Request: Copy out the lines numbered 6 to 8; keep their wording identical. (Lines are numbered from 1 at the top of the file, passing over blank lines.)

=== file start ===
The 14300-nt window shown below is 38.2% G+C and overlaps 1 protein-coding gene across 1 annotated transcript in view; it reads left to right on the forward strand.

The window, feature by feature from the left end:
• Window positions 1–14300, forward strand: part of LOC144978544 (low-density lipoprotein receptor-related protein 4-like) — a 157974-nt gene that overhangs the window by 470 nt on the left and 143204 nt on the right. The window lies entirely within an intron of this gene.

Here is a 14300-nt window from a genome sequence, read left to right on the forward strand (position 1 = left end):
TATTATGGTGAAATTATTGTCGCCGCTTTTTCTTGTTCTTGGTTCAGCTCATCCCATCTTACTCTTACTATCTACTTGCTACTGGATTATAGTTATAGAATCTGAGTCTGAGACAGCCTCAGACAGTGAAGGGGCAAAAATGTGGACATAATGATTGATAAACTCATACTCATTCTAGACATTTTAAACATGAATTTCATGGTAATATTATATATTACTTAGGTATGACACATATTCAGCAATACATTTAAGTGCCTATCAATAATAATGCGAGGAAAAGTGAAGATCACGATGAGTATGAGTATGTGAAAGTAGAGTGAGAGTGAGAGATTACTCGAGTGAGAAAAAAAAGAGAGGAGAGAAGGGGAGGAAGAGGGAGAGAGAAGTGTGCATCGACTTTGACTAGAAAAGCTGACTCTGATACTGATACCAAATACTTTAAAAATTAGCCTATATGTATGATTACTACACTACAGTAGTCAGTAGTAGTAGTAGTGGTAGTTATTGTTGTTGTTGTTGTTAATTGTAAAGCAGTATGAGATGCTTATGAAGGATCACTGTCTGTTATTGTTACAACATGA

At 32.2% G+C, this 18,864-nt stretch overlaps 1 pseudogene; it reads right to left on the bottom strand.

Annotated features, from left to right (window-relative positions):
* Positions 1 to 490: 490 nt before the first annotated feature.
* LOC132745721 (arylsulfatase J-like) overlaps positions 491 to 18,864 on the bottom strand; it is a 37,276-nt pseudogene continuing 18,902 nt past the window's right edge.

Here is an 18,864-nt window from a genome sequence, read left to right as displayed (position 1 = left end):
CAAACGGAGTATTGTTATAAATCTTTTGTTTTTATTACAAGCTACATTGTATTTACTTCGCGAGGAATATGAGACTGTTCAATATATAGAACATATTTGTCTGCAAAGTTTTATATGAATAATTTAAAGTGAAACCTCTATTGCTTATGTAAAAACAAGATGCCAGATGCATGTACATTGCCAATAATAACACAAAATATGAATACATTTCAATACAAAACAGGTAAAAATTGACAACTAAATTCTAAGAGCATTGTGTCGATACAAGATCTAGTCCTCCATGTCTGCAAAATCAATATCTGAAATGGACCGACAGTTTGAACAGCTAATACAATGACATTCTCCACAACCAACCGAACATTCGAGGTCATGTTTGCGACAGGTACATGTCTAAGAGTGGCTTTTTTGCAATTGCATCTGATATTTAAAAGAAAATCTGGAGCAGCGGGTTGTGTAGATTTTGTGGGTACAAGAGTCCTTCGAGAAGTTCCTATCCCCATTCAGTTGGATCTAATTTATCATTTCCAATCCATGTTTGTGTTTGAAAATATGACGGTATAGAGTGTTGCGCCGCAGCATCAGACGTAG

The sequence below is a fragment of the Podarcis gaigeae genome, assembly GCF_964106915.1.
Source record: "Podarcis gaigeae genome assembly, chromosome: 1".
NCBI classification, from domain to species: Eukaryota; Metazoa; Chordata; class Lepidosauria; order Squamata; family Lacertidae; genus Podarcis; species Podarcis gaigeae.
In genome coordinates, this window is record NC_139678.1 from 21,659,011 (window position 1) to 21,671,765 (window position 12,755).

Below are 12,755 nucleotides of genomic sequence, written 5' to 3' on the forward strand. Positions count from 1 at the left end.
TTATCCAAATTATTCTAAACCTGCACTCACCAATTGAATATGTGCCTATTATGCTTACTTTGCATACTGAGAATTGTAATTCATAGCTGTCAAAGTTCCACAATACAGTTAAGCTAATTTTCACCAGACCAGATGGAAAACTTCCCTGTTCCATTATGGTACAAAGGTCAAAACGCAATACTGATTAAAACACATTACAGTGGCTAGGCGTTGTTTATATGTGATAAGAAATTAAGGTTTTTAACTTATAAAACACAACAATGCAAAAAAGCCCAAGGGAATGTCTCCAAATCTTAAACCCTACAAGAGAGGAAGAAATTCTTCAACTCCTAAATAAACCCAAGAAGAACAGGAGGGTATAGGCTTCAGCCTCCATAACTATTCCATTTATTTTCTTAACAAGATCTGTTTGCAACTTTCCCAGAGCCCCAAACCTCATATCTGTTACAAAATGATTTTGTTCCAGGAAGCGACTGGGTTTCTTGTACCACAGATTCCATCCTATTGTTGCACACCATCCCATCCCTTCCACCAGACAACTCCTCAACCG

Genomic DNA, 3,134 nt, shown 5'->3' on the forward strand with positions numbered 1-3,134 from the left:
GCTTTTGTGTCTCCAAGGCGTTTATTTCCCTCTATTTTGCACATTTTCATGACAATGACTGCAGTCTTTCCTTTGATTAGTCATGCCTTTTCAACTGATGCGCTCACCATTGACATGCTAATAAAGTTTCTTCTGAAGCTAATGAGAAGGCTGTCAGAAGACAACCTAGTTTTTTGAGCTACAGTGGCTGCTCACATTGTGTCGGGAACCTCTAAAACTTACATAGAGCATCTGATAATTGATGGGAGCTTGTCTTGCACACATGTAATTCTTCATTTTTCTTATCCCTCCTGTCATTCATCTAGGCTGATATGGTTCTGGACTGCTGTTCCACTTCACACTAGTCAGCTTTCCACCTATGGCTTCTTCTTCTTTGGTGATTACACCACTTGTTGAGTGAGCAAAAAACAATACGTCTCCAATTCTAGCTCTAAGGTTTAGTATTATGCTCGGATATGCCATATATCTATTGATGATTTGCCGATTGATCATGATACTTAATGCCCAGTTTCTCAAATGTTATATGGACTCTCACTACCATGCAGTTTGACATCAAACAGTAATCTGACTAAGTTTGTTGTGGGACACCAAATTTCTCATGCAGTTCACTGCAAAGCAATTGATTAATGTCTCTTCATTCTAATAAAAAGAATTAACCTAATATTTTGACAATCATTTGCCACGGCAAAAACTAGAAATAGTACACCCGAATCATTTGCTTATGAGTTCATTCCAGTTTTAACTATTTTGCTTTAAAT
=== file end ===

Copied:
At 32.2% G+C, this 18,864-nt stretch overlaps 1 pseudogene; it reads right to left on the bottom strand.

Annotated features, from left to right (window-relative positions):
* Positions 1 to 490: 490 nt before the first annotated feature.